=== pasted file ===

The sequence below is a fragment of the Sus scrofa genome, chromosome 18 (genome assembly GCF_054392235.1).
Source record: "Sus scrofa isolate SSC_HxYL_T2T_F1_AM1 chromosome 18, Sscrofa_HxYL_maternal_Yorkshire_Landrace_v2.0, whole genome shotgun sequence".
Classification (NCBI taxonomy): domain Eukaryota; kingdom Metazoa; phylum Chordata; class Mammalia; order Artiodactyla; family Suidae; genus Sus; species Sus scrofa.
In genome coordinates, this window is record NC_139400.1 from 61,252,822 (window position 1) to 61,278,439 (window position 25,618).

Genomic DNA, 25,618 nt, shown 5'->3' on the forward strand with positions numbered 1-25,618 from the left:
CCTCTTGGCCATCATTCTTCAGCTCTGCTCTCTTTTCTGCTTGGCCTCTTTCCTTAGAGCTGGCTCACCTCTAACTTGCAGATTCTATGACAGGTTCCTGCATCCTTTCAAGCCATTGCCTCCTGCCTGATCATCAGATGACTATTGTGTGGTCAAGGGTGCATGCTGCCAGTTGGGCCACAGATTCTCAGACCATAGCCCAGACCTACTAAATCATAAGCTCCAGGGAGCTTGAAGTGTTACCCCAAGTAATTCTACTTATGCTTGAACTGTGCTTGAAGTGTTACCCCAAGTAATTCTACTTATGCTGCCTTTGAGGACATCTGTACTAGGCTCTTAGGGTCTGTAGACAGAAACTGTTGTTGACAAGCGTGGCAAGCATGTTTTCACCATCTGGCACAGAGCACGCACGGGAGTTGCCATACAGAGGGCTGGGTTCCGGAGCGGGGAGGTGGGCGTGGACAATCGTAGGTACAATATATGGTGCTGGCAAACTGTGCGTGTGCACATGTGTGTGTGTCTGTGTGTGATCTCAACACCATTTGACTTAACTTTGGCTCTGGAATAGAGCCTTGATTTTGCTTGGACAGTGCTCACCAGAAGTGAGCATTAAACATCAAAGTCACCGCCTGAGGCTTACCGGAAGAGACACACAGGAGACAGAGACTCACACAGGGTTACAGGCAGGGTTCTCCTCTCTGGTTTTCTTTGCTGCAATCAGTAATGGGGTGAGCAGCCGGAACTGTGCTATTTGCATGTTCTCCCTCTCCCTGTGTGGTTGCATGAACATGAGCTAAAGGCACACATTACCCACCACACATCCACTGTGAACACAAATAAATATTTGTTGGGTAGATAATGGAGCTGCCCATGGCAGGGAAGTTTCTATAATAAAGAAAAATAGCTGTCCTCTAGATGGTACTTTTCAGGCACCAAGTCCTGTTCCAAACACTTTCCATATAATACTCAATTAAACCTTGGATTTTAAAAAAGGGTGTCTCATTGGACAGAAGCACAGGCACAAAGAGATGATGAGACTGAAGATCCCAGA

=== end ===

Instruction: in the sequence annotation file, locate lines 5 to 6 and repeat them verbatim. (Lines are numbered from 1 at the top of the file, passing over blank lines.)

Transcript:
Genomic DNA, 25,618 nt, shown 5'->3' on the forward strand with positions numbered 1-25,618 from the left:
CCTCTTGGCCATCATTCTTCAGCTCTGCTCTCTTTTCTGCTTGGCCTCTTTCCTTAGAGCTGGCTCACCTCTAACTTGCAGATTCTATGACAGGTTCCTGCATCCTTTCAAGCCATTGCCTCCTGCCTGATCATCAGATGACTATTGTGTGGTCAAGGGTGCATGCTGCCAGTTGGGCCACAGATTCTCAGACCATAGCCCAGACCTACTAAATCATAAGCTCCAGGGAGCTTGAAGTGTTACCCCAAGTAATTCTACTTATGCTTGAACTGTGCTTGAAGTGTTACCCCAAGTAATTCTACTTATGCTGCCTTTGAGGACATCTGTACTAGGCTCTTAGGGTCTGTAGACAGAAACTGTTGTTGACAAGCGTGGCAAGCATGTTTTCACCATCTGGCACAGAGCACGCACGGGAGTTGCCATACAGAGGGCTGGGTTCCGGAGCGGGGAGGTGGGCGTGGACAATCGTAGGTACAATATATGGTGCTGGCAAACTGTGCGTGTGCACATGTGTGTGTGTCTGTGTGTGATCTCAACACCATTTGACTTAACTTTGGCTCTGGAATAGAGCCTTGATTTTGCTTGGACAGTGCTCACCAGAAGTGAGCATTAAACATCAAAGTCACCGCCTGAGGCTTACCGGAAGAGACACACAGGAGACAGAGACTCACACAGGGTTACAGGCAGGGTTCTCCTCTCTGGTTTTCTTTGCTGCAATCAGTAATGGGGTGAGCAGCCGGAACTGTGCTATTTGCATGTTCTCCCTCTCCCTGTGTGGTTGCATGAACATGAGCTAAAGGCACACATTACCCACCACACATCCACTGTGAACACAAATAAATATTTGTTGGGTAGATAATGGAGCTGCCCATGGCAGGGAAGTTTCTATAATAAAGAAAAATAGCTGTCCTCTAGATGGTACTTTTCAGGCACCAAGTCCTGTTCCAAACACTTTCCATATAATACTCAATTAAACCTTGGATTTTAAAAAAGGGTGTCTCATTGGACAGAAGCACAGGCACAAAGAGATGATGAGACTGAAGATCCCAGA